note: entire contents copyright 2012 by Sheila Barth
When Helen Keller was born in Alabama June 27, 1880, she was a normal infant, until she became sick at 19 months old and subsequently lost her sight and hearing. Unfortunately, medical resources were limited, and Helen’s care was restricted, until an unusual young teacher, Anne Sullivan, came from Boston’s Perkins Institution for the Blind to work with her. Although Sullivan had her own problems - orphaned with poor eyesight, poverty-stricken, and the death of her beloved younger brother - she traveled alone to Alabama at age 20, determined to create a positive impact on 7-year-old Helen’s and her family’s lives.
William Gibson’s touching play, “The Miracle Worker,” is a heartwarming, compelling account of Sullivan and her young student’s relationship that led to Miss Keller’s miraculous ability to speak, earn a bachelor of arts degree from Radcliffe College, and become an internationally celebrated, inspiring author, lecturer and activist. When Miss Keller died on June 1, 1968, she was a beacon of hope to the deaf and blind universally.
Helen Keller and her amazing, headstrong teacher, Anne Sullivan Macy’s story is universally well-known, but at Wheelock Family Theater’s production of “The Miracle Worker,” it’s commanding. Susan Kosoff’s insightful direction and the dynamic, physically and emotionally demanding performances of Brittany Rolfs as Annie Sullivan and 8-year-old Audree Hedequist as little Helen are superlative. These talented actresses shine throughout the play, engaging in frequent battles, while growing closer together.
Christine Power as Helen’s enabling mother, Kate, is heart-rending, especially when Annie insists on treating Helen as a “normal” child by physically forcing her to use proper table manners and behavior. Kate’s decision to give Annie full rein over Helen for two weeks is painful, which Power portrays with sympatico. However, Neil Gustafson as her husband is too conflicted - tough and demanding one minute, threatening to fire Annie the next, then yielding later.
Keller’s ambivalent relationship with his son, James (Robert St. Laurence), Helen’s older stepbrother, is also poorly defined. James desperately wants his father’s love and approval, but is sardonic and weak here. Lisa Simpson’s historic costumes and hairdos hearken back to a more formal era, when women wore hats, bustles and cinched-waisted frocks; girls wore pinafores and high-button shoes; and men wore stiff collars and three-piece suits, regardless of the weather.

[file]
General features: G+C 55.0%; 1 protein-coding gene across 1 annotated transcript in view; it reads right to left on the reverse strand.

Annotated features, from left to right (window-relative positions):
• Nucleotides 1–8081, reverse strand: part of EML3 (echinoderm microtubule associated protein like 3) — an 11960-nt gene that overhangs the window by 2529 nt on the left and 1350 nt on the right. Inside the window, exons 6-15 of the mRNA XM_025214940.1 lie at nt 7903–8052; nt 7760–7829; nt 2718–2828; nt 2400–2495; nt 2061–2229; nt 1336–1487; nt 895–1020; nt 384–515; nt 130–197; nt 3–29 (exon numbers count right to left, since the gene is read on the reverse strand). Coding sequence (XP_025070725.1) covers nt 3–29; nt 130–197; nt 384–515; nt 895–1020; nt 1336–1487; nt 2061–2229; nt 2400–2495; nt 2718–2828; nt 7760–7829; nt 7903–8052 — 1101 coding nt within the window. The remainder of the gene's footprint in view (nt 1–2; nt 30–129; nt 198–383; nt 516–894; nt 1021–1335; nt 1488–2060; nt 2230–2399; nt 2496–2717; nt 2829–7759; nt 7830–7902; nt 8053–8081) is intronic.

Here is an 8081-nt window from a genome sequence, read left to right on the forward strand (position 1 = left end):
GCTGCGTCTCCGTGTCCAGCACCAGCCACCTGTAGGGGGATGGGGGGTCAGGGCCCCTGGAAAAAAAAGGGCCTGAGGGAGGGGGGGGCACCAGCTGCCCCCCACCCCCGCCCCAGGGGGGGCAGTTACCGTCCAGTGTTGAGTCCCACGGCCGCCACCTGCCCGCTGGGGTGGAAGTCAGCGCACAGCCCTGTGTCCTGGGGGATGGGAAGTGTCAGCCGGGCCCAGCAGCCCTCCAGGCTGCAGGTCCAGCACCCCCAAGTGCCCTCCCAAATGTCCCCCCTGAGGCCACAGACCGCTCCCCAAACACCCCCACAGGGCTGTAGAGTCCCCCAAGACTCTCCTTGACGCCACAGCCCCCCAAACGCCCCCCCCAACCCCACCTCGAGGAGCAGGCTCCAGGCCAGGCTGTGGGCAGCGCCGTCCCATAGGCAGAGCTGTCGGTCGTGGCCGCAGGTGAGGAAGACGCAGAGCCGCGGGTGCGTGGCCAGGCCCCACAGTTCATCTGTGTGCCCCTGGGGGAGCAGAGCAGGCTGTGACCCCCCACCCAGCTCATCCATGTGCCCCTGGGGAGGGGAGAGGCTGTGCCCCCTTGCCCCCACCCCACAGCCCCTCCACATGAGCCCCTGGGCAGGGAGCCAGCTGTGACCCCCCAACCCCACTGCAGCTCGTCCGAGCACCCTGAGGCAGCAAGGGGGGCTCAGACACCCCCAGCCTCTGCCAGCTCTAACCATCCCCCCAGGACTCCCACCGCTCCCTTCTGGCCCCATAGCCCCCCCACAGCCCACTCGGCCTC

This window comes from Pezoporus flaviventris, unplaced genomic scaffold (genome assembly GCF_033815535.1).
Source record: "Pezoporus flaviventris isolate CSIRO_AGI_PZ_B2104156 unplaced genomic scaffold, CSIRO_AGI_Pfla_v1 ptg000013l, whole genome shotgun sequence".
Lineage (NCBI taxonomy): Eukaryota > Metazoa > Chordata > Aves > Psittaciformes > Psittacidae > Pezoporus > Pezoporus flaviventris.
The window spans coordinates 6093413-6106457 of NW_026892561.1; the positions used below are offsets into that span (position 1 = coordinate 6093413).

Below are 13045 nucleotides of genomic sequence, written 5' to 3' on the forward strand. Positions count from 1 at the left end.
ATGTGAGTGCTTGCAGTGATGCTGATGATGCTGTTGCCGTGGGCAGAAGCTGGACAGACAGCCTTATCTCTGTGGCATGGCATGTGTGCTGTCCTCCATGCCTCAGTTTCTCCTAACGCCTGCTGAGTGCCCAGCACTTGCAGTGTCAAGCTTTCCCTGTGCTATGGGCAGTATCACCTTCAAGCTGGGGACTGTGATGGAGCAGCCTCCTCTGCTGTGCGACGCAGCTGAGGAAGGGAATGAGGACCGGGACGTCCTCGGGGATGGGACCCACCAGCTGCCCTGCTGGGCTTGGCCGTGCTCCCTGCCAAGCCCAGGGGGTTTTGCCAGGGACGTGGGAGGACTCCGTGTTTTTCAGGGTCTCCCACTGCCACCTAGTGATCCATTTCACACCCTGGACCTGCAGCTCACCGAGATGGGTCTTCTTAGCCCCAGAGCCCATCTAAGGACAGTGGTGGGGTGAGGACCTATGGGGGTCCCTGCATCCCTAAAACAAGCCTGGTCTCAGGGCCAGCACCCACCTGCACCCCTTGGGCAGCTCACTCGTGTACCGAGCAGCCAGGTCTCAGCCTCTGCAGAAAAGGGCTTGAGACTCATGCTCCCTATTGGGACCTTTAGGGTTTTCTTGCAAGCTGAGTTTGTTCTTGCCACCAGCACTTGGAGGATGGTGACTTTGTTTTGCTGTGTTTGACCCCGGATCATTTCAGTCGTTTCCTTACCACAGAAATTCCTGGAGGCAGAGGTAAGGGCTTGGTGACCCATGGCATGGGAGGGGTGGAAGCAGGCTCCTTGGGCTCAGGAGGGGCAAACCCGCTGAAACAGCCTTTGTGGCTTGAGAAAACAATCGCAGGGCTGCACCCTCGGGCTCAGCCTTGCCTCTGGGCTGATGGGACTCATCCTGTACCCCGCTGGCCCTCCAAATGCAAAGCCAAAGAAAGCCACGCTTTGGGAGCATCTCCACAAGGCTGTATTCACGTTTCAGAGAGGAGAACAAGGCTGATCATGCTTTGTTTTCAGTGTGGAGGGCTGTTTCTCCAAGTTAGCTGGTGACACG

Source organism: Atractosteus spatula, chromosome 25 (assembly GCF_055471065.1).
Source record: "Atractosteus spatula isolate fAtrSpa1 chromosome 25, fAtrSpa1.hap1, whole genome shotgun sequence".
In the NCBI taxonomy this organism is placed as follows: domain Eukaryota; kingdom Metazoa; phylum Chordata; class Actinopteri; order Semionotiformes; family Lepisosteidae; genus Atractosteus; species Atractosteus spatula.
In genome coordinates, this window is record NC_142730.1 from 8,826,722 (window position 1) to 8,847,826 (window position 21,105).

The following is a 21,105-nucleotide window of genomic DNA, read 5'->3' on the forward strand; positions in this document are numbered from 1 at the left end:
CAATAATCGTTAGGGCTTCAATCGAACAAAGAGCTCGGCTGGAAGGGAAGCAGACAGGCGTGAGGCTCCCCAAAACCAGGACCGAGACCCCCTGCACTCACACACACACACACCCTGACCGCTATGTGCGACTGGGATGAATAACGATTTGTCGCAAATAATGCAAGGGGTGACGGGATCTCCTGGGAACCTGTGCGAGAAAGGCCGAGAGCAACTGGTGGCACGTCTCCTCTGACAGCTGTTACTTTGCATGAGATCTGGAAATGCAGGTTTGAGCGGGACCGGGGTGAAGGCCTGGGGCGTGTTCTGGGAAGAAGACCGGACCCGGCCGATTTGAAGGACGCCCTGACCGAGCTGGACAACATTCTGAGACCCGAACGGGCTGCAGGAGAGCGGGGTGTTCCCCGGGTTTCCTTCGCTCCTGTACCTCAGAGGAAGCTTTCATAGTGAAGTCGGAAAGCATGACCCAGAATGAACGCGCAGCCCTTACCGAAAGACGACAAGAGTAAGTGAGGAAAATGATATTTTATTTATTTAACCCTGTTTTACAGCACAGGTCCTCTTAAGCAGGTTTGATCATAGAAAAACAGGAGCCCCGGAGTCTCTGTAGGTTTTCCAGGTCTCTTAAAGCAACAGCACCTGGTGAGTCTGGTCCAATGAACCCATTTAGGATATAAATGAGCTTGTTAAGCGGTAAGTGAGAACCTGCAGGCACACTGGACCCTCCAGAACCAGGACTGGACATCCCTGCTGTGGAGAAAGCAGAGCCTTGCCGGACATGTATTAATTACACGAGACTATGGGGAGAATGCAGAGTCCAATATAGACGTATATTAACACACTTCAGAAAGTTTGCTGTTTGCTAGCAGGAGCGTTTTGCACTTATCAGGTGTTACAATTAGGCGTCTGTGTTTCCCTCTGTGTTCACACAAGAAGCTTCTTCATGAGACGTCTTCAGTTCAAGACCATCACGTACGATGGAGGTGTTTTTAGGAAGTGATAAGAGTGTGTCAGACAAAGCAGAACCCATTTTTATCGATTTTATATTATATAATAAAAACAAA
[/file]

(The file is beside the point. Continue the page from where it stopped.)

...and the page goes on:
Keller’s and Sullivan’s quips to each other are telltale reminders of a post-Civil War era, a collision of northerners’ and southerners’ more´s. The Kellers proudly proclaim they’re cousins of Robert E. Lee.
Janie Howland’s handsome two-level set includes indoor and outdoor scenery that intersect at times, using few props for their transition. Scott Clyve’s lighting carefully fades from one scene, then illuminates into the next, while Dewey Dellay’s sounds travel from reality to the paranormal, as Annie undergoes flashbacks and nightmares of her youth, in a Tewksbury poor (alms)house. Dewey also weaves in his original musical interludes for dramatic effect, and Annie Sullivan’s dying brother Jimmie’s pleas, which haunt her - and us.
She was surrounded by death. The fatality rate was high, and Jimmie succumbed three months later. Almost blind, Annie suffered from an untreated eye disease, underwent several surgeries, wore special glasses, and was motivated and supported at the Perkins Institution for the Blind.
Several adorable girls portraying blind residents at Perkins School add a tender touch as they line up and surround Annie, showering her with love and good wishes as she bids them goodbye, to work with Helen.
From opening act to finale, “The Miracle Worker” is a dramatic triumph for all ages.
On May 12, Wheelock welcomes Jaimi Lard, a deaf-blind spokesperson at the Perkins School for the Blind, to its Saturday talk session.